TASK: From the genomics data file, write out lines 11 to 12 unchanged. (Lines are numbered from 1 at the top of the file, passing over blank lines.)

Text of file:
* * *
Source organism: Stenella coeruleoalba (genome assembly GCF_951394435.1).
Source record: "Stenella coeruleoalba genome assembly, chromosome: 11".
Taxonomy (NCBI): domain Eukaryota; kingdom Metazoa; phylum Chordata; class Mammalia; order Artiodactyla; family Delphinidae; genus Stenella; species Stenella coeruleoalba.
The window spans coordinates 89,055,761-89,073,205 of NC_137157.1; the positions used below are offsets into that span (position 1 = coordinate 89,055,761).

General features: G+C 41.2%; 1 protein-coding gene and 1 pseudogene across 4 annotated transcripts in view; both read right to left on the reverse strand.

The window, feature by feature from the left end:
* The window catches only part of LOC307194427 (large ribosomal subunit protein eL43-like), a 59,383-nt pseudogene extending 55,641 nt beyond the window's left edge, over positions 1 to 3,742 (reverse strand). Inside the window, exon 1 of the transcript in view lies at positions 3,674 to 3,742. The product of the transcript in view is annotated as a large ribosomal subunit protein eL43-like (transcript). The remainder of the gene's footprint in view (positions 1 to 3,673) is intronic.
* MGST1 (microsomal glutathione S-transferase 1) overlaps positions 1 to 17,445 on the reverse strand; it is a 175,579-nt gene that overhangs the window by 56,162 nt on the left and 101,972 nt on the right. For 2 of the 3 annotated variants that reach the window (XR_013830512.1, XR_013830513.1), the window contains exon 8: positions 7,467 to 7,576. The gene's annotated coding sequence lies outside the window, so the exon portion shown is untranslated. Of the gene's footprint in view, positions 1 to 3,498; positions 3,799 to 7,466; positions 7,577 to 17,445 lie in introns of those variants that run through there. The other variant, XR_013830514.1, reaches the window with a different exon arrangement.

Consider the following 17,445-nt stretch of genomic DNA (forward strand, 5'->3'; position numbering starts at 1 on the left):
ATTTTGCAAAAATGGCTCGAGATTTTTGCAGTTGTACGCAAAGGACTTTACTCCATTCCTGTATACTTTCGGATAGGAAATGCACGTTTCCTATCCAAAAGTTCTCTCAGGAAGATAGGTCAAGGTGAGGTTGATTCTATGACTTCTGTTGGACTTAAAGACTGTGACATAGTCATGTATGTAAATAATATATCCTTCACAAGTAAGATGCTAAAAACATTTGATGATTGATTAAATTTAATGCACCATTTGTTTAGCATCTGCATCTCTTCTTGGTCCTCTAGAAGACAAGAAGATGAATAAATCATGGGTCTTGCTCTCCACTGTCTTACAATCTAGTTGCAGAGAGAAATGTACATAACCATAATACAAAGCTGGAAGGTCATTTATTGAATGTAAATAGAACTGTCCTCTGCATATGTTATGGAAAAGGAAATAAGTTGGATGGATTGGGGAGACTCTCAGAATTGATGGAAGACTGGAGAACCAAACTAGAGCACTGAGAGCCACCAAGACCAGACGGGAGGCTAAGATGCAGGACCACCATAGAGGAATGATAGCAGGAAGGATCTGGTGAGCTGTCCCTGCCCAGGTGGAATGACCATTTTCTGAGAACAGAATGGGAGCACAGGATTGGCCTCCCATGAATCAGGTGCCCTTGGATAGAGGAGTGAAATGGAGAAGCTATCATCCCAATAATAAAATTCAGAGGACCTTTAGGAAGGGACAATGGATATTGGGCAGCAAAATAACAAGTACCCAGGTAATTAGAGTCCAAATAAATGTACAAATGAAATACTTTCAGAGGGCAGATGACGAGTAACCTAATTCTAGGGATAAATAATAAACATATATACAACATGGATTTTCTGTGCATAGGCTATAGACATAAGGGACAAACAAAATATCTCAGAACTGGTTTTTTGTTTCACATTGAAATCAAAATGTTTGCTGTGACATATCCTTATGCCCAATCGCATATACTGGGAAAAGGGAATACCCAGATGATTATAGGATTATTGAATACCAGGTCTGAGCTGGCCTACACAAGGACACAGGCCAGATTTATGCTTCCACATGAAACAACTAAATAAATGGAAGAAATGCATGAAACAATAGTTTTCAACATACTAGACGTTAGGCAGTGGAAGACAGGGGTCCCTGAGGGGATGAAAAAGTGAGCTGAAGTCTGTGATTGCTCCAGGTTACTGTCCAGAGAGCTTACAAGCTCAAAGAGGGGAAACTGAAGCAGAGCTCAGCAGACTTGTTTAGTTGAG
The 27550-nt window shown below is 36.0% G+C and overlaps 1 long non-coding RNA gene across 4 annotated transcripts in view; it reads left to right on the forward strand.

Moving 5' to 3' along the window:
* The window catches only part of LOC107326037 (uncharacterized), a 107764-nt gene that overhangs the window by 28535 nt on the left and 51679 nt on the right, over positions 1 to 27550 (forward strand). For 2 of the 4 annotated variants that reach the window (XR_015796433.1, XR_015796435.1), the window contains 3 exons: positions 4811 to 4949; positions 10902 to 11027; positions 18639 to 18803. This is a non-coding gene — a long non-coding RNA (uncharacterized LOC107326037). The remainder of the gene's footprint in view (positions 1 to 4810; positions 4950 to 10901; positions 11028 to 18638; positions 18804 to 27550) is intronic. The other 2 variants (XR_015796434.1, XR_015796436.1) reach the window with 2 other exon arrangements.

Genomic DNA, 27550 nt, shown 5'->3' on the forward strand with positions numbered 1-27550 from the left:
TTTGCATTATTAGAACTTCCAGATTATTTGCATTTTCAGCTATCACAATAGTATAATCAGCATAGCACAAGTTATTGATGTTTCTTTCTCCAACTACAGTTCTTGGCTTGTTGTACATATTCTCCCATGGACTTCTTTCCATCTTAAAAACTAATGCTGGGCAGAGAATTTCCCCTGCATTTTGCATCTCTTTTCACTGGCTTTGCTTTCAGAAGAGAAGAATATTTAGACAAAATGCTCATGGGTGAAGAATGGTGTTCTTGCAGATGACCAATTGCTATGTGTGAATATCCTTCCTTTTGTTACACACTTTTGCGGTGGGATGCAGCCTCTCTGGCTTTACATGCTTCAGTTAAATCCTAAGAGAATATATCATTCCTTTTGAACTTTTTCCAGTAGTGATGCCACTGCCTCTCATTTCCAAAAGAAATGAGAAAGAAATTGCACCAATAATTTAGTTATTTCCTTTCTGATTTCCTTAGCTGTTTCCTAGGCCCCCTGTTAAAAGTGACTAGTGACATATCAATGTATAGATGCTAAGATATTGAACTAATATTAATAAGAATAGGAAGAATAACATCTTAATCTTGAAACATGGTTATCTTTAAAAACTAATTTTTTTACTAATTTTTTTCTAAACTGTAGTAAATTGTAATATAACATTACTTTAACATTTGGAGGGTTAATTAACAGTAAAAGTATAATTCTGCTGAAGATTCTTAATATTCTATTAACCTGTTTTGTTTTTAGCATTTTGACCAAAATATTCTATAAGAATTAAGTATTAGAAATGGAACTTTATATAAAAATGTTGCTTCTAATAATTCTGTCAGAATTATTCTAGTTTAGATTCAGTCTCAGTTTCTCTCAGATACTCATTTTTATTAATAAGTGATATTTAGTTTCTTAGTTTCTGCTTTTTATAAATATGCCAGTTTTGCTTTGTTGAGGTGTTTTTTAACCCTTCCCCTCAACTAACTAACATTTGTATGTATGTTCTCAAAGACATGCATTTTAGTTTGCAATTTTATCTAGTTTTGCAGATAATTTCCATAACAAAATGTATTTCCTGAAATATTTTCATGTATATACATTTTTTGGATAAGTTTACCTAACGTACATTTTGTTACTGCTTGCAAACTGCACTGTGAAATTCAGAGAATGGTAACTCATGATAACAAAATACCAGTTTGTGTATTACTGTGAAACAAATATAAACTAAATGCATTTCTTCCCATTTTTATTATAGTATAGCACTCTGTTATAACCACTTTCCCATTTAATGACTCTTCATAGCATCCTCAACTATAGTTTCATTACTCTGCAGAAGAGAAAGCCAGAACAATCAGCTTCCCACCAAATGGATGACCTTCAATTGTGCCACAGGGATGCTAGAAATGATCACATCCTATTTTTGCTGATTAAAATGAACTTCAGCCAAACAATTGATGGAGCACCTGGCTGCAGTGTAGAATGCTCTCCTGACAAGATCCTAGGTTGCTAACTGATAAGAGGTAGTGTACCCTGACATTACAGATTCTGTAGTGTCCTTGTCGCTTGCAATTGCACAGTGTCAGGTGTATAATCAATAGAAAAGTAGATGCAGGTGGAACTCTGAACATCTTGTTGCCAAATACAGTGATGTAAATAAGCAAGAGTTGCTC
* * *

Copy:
The 27550-nt window shown below is 36.0% G+C and overlaps 1 long non-coding RNA gene across 4 annotated transcripts in view; it reads left to right on the forward strand.

Moving 5' to 3' along the window: